Today, the Helps Campaign is announcing the creation of at least 300 new affordable childcare spaces in neighbourhoods across Victoria. Working with non-profit childcare providers, School District 61, and Island Health, a funding application has been submitted to the Province to fund the creation of new childcare spaces in Victoria starting in 2019.

This announcement comes after 18 months of work with an informal Childcare Solutions Working Group, led by Mayor Helps. In mid-2017, non-profit childcare providers working out of city-owned facilities came to the Mayor asking for help to create more childcare spaces. In response, Mayor Helps gathered Island Health, the provincial government, School District 61, the Chamber of Commerce and the childcare providers around one table.

Together, they developed a plan to be ready for the anticipated announcement of childcare funding in the 2018 Provincial budget.  

“We’ve worked hard together to put an initial plan to address the concern we’ve heard over and over from both parents and employers that access to affordable, high-quality childcare is a key priority for keeping life liveable in Victoria,” said Mayor Helps. “This application to the Province for 300 new spaces is a good start. We also need to develop a Childcare Solutions Action Plan so we can anticipate future demand and develop a plan to meet it.”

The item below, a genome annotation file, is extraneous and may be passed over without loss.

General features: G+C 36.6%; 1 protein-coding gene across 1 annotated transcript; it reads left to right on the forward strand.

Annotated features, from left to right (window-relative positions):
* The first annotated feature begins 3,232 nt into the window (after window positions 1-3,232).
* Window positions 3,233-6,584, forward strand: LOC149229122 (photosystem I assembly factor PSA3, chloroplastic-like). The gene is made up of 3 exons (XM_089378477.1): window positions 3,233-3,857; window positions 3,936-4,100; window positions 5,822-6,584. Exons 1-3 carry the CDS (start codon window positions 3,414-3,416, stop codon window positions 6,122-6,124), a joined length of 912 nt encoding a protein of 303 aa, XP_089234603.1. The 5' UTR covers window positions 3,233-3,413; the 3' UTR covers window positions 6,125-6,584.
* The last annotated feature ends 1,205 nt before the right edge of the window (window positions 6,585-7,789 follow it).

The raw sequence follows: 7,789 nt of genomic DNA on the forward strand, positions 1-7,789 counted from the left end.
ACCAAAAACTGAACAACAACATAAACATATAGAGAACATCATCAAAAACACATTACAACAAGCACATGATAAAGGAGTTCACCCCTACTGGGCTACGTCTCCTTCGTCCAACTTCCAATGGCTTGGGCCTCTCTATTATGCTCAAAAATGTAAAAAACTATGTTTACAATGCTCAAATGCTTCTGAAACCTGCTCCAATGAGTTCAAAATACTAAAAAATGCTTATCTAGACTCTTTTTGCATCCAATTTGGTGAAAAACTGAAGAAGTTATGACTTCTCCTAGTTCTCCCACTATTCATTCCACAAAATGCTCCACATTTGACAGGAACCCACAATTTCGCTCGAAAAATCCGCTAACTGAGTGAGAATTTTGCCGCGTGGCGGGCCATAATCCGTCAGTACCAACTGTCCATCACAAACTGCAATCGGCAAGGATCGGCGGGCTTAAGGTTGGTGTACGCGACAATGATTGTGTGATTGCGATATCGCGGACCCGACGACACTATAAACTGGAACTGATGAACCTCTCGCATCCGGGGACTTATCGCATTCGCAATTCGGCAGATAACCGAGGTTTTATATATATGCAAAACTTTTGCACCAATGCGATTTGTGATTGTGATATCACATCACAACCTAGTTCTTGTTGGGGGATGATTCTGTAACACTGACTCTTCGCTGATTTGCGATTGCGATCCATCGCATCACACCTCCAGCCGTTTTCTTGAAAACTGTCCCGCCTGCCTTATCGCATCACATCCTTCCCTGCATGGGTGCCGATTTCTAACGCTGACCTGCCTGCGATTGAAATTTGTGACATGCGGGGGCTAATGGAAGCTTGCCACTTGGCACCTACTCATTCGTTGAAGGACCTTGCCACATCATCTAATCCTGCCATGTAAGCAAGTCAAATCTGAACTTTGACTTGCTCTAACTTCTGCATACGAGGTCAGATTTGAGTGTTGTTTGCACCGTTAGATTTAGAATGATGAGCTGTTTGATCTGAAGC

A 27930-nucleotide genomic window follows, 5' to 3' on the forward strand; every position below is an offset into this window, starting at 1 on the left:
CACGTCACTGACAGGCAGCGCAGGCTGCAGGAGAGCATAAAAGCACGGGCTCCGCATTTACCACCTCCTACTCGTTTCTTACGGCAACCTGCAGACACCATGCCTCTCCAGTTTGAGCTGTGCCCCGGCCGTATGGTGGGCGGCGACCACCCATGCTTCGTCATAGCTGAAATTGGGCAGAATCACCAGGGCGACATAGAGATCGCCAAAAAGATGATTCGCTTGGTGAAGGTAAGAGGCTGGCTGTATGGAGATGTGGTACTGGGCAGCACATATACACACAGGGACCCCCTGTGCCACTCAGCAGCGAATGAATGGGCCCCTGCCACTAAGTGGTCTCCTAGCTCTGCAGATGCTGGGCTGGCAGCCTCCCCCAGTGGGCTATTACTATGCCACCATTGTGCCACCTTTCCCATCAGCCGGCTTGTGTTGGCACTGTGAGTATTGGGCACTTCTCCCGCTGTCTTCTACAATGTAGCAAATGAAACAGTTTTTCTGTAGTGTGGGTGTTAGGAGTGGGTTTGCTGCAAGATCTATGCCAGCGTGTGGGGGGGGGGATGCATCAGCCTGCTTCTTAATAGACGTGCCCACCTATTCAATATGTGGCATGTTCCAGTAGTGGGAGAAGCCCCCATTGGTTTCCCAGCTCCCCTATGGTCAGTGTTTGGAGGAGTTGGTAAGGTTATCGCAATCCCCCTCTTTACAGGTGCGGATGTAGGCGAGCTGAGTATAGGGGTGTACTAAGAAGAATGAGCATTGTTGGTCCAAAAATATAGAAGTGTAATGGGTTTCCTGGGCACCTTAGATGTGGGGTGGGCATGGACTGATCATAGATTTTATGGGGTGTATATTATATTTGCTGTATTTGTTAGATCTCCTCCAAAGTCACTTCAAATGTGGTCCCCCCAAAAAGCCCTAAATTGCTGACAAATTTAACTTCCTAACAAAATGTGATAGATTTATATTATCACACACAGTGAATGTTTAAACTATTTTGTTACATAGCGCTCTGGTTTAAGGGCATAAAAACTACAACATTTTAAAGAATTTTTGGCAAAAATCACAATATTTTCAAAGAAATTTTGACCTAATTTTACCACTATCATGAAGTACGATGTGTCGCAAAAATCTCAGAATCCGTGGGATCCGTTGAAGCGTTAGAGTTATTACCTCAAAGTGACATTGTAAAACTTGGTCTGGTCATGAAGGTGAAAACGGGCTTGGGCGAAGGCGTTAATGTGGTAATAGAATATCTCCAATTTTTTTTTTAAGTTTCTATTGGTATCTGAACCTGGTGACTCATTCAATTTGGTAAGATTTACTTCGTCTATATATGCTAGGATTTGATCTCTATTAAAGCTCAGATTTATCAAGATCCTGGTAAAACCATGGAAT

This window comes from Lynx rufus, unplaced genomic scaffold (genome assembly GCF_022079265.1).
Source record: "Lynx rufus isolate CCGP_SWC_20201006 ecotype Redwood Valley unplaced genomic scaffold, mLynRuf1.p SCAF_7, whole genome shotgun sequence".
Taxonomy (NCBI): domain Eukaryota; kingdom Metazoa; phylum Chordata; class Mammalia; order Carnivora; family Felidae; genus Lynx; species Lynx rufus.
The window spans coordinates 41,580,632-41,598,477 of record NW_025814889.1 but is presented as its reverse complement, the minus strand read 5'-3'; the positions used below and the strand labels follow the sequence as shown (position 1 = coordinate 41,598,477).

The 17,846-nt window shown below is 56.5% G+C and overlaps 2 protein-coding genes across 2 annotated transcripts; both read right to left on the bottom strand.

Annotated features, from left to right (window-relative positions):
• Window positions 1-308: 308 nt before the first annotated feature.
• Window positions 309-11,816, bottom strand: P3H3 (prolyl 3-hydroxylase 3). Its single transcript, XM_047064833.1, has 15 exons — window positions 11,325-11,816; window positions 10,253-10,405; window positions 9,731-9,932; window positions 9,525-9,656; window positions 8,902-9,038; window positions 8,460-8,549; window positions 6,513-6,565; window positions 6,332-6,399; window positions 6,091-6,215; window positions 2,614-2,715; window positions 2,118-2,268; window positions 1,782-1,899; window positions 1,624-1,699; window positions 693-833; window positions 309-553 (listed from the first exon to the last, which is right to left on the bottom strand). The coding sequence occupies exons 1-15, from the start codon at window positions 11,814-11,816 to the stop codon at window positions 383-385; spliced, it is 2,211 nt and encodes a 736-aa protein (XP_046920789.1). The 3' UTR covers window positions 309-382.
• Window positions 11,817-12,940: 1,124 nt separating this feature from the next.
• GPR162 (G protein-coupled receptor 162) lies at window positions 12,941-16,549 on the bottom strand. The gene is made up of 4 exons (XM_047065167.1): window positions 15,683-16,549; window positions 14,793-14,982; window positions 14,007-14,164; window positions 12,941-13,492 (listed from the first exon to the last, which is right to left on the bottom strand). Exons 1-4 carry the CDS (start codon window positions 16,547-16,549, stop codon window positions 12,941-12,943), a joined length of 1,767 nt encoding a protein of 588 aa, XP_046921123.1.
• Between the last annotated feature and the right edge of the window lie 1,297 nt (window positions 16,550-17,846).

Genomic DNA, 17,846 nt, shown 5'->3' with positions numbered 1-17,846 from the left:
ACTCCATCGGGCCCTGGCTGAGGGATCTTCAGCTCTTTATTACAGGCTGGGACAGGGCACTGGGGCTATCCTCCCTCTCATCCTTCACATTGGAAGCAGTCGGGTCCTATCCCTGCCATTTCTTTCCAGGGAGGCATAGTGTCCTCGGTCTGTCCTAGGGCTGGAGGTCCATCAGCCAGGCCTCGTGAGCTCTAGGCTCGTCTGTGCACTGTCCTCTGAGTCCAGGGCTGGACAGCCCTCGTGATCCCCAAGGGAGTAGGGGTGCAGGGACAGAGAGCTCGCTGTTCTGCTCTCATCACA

Last year, the Greater Victoria Chamber of Commerce raised childcare as a key issue for its members. In Business Matters magazine, CEO Catherine Holt wrote, “The lack of affordable, government-regulated childcare spaces is having a direct impact on workers, families and our economy […] Childcare is a fundamental workforce requirement. But right now there is inadequate space and staff and it is too expensive for a working family.”

The plan for the 300 spaces is to work with School District 61 to provide modular learning units on school properties throughout the city. This will create ease for parents with a child in daycare and a child in school by creating one drop-off spot rather than two. It will also make an easier transition for young children from daycare to school.

Subject to Provincial funding, the plan is as follows:

  • Vic West Elementary School –  2019, Two units plus the gym divider (32 + 25 = 57). It could hold up to 75 new spaces depending on programming.
  • Fairfield Sir James Douglas – 2019/2020, One unit (16 – 20 young children + 25 school age) potentially 45 new spaces depending on programming and licensing.
  • Fernwood – George Jay – 2020, One unit (16 – 20 young children + 25 school age) potentially 45 new spaces depending on programming and licensing.
  • Oaklands – 2020, One unit (16 – 20 young children + 25 school age) potentially 45 new spaces depending on programming and licensing.
  • South Park – 2021, One unit (16 – 20  young children + 25 school age) potentially 45 new spaces depending on programming and licensing.
  • James Bay – 2021, One unit (16 – 20 young children + 25 school age) potentially 45 new spaces depending on programming and licensing.
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